In this review we are going to take a look at a product that balances on the fine line of cost-value. The product is Commuter Xpress 2 from the folks at Abacus, and the purpose is to give sim enthusiast more for their money by providing six commuter aircraft, each with six liveries, and a flight creator that can be used to add a storyline to this package. The aircraft in this package include the Bombardier CRJ-900, de Havilland DHC-8-200 (Dash 8), Dornier 328 prop and jet models, Embraer ERJ-190, and the Saab 340B, all of which can be found operating in the Hub and Spoke system as commuter aircraft.
The tradeoff of getting six aircraft and a flight creator at a reasonable price is that the quality level will not meet the increasing demands of many simmers. The models are accurate, but do not include much in the way of animation outside of the typical control surfaces, landing gear, and doors. You will also have to deal with the same six liveries for each aircraft, none of which are particularly stunning. The panels are also accurate, but reflect the detail of Flight Sim 98, and the virtual cockpits yield much room for improvement.
As for the sound sets, well, you have already heard them all. That is because the aircraft are aliased to the default Boeing 737, Cessna 208, and Beechcraft King Air 350. While they are somewhat fitting for a few of the aircraft, you will probably find yourself in the Avsim library looking for something a little better. When it comes to the flight dynamics I believe that all of the aircraft are, as a minimum, fairly accurate, but I can’t say that is enough to make up for a level of quality that falls well short of what Sim enthusiasts have come to expect.
But my goal here is not to bash Commuter Xpress2 by any means. In fact, I have had a great time exploring this package, and have even discovered ways to improve upon it. Even though you can not modify the models, a little time in the paint shop, a couple of new panels, and a few new sound sets (both available at the Avsim library), can really enhance this package considerably. And I have actually discussed this package with a handful of simmers who, for one reason or another, like it as is.
As you will soon learn I am not an active member in the CX2 fan club, but perhaps you will see this product in a different light. To find out, you will need to set course for the Abacus website with $29.00 in your pocket and about 637 MB of free space on your hard drive. Now we’re ready to install this package.
Installation and Documentation
In this folder you will notice several files and folders, but most of them, like the airport ID’s and company schedules are of little concern. However, I would recommend taking a peak at the aircraft information documentation which includes a brief history of each of the aircraft, the specs, and a walk-through of the Dornier 328 jet and prop panel. Here you will also get an education on the Hub and Spoke system and get a better feel for the theme of this product.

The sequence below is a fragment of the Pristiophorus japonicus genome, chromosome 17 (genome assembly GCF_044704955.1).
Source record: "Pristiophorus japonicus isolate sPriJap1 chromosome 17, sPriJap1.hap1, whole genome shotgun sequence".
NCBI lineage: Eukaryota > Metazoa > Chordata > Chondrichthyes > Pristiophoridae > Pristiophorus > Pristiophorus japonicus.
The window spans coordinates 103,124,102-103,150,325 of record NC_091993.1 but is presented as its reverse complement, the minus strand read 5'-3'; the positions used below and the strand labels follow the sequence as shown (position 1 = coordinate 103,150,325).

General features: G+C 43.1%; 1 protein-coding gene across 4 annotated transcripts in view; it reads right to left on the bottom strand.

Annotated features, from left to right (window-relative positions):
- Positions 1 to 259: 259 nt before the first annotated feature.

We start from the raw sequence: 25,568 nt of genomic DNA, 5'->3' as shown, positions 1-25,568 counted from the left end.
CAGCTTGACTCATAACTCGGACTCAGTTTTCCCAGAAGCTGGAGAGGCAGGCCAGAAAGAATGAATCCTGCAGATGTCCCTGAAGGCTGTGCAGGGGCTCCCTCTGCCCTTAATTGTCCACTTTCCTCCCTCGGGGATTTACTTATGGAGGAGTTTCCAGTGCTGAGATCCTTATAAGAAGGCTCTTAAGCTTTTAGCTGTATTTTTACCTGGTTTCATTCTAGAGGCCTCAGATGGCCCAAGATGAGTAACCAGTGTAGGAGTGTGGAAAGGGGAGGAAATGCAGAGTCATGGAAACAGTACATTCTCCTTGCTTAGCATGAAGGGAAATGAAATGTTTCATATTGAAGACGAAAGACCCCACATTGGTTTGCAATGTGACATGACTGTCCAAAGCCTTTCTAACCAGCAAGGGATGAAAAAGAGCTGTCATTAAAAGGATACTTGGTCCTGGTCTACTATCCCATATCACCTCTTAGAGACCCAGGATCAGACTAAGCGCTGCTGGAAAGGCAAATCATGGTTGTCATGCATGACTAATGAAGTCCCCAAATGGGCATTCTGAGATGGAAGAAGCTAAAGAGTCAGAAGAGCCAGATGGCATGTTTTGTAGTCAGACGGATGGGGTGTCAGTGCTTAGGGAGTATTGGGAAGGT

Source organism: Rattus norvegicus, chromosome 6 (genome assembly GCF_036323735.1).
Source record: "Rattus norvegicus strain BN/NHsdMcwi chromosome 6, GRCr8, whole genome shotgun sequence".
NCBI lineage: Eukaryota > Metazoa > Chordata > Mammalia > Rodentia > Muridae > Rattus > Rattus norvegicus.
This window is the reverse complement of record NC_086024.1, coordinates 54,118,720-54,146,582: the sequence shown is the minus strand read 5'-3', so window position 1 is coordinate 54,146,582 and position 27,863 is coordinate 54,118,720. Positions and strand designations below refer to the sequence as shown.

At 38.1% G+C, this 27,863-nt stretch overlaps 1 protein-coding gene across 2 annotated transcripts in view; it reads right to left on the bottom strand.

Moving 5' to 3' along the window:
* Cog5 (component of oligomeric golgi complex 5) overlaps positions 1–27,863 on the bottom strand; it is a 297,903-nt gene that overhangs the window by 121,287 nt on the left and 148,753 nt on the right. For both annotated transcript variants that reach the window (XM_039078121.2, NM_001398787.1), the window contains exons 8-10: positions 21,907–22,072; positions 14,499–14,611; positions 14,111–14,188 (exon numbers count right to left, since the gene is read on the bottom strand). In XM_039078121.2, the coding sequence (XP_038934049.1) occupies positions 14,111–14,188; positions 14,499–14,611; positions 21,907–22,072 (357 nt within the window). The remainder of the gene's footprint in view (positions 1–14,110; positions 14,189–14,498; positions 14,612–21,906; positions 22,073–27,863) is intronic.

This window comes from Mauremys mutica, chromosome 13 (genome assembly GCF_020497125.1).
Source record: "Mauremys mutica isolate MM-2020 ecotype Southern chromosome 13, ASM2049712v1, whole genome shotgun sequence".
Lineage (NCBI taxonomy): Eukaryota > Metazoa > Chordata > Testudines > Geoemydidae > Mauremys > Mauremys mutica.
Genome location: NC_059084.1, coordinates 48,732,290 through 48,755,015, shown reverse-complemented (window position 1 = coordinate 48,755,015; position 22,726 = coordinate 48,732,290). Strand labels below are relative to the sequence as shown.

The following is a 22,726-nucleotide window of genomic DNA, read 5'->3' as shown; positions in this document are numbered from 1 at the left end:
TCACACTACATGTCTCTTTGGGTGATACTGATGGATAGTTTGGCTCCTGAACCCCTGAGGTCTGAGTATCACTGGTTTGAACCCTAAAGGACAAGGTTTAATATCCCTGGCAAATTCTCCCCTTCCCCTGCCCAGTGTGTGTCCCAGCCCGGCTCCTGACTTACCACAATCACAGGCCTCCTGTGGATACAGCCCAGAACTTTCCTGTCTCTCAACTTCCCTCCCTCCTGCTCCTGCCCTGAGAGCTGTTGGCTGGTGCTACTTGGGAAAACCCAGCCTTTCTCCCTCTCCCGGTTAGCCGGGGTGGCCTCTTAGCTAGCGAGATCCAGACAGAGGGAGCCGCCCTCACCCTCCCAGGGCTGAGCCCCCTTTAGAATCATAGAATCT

The Flight Creator
There’s not a whole lot to the flight creator, just double click on the Commuter Xpress 2 icon, select what company you want to fly for (livery), choose a departure and arrival airport from a drop down list, and pick the time you want to depart (also from a drop down list), and which of the six aircraft you want to use. Once you have your flight set up a description will appear on the right side of the screen with information related to the maximum number of passengers for that aircraft, the cruise speed, flight distance, gallons used per hour, fuel cost per gallon (which is irrelevant to this program), and the length of time it should take you to reach your cruising altitude along with the approximate time it will take to complete the flight. This section wraps up by giving you the approximate cost of taking this flight, which is again pretty much irrelevant unless you are keeping a company log.
After you are done reviewing the flight information you can click the “Fly Now” tab on the bottom of the screen and Flight Simulator will load with the aircraft you chose at your departure airport. The flight plan will be loaded into the GPS, and the time will be set to whatever you selected in the flight creator. And that just about does it for the flight creator. The program automatically closes when you start Flight Sim. There will not be any flight diagnostics when you are done, nor will you be given any information whatsoever as to how you did, how much money you made, or anything else for that matter.
Taken at face value I would not define the flight creator as being anything special. After all, you can just as easily select which aircraft you want to fly, the departure and arrival airports, time, season, and all parameters right inside of Flight Sim, with a whole lot more choices. But when used as a tool to help you create and operate a company or hub this program can be quite useful. You could use the flight creator to compliment programs like FS Passengers that actually create a flight report when you are done. Outside of something like that, I really don’t have much use for the flight creator, but perhaps you will.
The Exterior Models
My first impression of the exterior models was one of complete disappointment. The texturing appeared sub-par at best, and I was not overwhelmed by any of the six liveries, including Airlux, Ciel, Prestige Air, Sucaba Aviation, Swift Connection, and Zwaan. No matter how hard I searched I could not find any indication of rivets, screw or bolt heads, wear, dirt and exhaust effects, or anything else that would suggest any effort put forth to make these models suitable for FS9.